A multi-sector coalition including real estate, tourism, technology, manufacturing, health care, and energy sector groups – led by the U.S. Chamber of Commerce – called upon Congress in a May 27 letter to enact temporary liability protections for businesses struggling to reopen and operate safely during the COVID-19 pandemic.
- The letter explains that American businesses face risks of frivolous litigation that will impede the nation’s path to economic recovery. “Absent a targeted safe harbor for [businesses] that work to follow applicable guidelines, the fear and uncertainty from boundless liability threatens to impede our country’s social and economic recovery,” the groups explain.
- The Chamber-led coalition emphasized that “recourse for those harmed by truly bad actors who engage in egregious misconduct” must be preserved. Reasonable and temporary liability protections should also be offered for:
(1) businesses, nonprofit organizations, and educational institutions that work to follow applicable public health guidelines against COVID-19 exposure claims;
(2) healthcare workers and facilities providing critical COVID-19-related care and services;
(3) manufacturers, donors, distributors, and users of vaccines, therapeutics, medical devices, as well as PPE and other supplies (such as hand sanitizer and cleaning supplies) that are critical to the COVID-19 response; and
(4) public companies targeted by unfair and opportunistic COVID-19-related securities lawsuit
- Among the more than 200 signatories to the letter are The Real Estate Roundtable, American Hotel & Lodging Association, International Council of Shopping Centers, National Apartment Association, National Association of REALTORS®, and the National Multifamily Housing Council.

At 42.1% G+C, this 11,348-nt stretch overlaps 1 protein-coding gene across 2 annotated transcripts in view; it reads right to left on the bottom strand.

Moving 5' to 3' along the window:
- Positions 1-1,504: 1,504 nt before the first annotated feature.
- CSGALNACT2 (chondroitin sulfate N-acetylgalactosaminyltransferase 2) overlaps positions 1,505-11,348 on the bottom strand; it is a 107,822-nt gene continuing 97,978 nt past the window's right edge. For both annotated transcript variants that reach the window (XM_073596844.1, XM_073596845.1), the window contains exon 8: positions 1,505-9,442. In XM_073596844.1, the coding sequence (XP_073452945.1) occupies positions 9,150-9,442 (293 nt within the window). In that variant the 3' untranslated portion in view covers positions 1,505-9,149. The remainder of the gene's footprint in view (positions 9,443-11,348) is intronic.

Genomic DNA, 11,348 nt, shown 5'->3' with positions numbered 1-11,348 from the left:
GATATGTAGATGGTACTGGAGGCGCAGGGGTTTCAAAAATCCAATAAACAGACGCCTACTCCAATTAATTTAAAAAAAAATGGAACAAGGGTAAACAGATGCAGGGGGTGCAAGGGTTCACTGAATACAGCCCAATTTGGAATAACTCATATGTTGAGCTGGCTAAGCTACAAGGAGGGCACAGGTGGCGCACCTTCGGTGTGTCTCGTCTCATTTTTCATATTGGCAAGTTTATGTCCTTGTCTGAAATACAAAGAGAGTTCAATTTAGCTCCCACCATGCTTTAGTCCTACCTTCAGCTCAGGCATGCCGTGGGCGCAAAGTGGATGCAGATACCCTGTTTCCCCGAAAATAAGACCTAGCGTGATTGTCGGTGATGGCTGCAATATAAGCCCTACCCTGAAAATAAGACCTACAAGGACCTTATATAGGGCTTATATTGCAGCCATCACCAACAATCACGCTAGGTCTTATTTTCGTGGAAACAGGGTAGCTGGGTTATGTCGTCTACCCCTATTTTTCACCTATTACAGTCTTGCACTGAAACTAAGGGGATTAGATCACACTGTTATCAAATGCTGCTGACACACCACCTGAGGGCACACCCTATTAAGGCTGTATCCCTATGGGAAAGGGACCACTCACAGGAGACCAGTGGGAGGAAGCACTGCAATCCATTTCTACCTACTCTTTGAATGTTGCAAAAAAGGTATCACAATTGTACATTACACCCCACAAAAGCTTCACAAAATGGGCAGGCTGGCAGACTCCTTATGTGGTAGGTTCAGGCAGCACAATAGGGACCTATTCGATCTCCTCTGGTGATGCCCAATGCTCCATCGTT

- Additionally, Building Owners and Managers Association (BOMA) International wrote to congressional leaders on May 27, urging them to consider business protections developed in response to prior emergencies like 9/11 as a guide for responding to Covid-19-related liability issues. (BOMA letter on business liability)
- “A tailored, specific legal safe harbor program for those in the commercial real estate sector, who are following public health rules, directives, and guidelines, making plans, and implementing protective measures, will support ongoing recovery efforts,” BOMA’s letter explains.
- Senate Majority Leader Mitch McConnell (R-KY) and House Minority Leader Kevin McCarthy (R-CA) said in a joint statement early this month that any future Covid-19 relief legislation must include liability protections for employers and businesses. (See Roundtable Weekly, May 1)
- Senator John Cornyn (R-TX) emphasized the GOP’s position on May 18, stating on the Senate floor that “Leader McConnell and I … are working on a proposal that would put common sense reforms in place and protect those acting in good faith from being sued into oblivion.” (Cornyn statement). Potential employer immunity and anticipated litigation related to Covid-19 were the focus of a May 12 Senate Judiciary Committee hearing. (Roundtable Weekly, May 15).
Several states have implemented or are considering pandemic-related liability protections that could provide a direction for federal legislation. Utah, for example, provides law suit immunity to businesses except in cases of reckless or intentional misconduct. (Salt Lake Tribune, May 4)
Roundtable Members Continue to Drive the “Re-Entry Discussion”
Roundtable Immediate Past Chair Bill Rudin (Co-Chairman & CEO, Rudin Management Company, Inc.) today joined CNBC for a conversation about the path forward for re-populating office spaces in New York and cities nationwide.
- Citing recent industry surveys, Rudin said, “Over 75% of the employees want to come back to work. They want to be with their co-workers and interact and have that cohesiveness that is missing right now.” He added, “We're optimistic that when we get through this the office building will still be a central hub for creativity and entrepreneurship.” (CNBC Squawkbox, Twitter, May 29)
Business liability and building re-entry are crucial issues affecting commercial real estate operations in the Covid-19 era. They will be discussed during The Roundtable’s virtual Annual Meeting on June 11-12, which will include remote events for both business and policy advisory committee meetings.
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